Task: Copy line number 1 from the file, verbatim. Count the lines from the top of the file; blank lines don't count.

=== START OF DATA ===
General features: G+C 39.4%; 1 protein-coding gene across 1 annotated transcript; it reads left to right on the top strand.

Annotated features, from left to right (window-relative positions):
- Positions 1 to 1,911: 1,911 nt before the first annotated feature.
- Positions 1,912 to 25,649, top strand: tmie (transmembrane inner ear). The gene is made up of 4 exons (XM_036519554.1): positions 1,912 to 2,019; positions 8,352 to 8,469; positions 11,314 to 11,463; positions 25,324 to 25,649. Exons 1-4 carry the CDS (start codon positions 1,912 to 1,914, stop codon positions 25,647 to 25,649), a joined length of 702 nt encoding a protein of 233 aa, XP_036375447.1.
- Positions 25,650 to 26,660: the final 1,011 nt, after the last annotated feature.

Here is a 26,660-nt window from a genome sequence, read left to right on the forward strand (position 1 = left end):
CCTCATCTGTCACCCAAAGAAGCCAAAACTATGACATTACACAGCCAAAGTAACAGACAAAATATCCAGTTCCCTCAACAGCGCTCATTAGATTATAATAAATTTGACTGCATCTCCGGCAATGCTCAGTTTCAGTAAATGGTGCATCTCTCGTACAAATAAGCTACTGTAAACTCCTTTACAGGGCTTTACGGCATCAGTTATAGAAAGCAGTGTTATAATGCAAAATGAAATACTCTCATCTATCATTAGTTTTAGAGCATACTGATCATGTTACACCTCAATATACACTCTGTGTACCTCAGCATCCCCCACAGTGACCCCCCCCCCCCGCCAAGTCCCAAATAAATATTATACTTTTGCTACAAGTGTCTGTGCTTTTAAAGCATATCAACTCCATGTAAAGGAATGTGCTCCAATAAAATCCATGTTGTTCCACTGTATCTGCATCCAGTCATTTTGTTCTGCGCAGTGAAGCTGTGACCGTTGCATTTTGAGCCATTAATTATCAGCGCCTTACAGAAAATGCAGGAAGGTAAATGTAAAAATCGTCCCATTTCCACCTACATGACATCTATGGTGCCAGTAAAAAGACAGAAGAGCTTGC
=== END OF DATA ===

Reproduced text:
General features: G+C 39.4%; 1 protein-coding gene across 1 annotated transcript; it reads left to right on the top strand.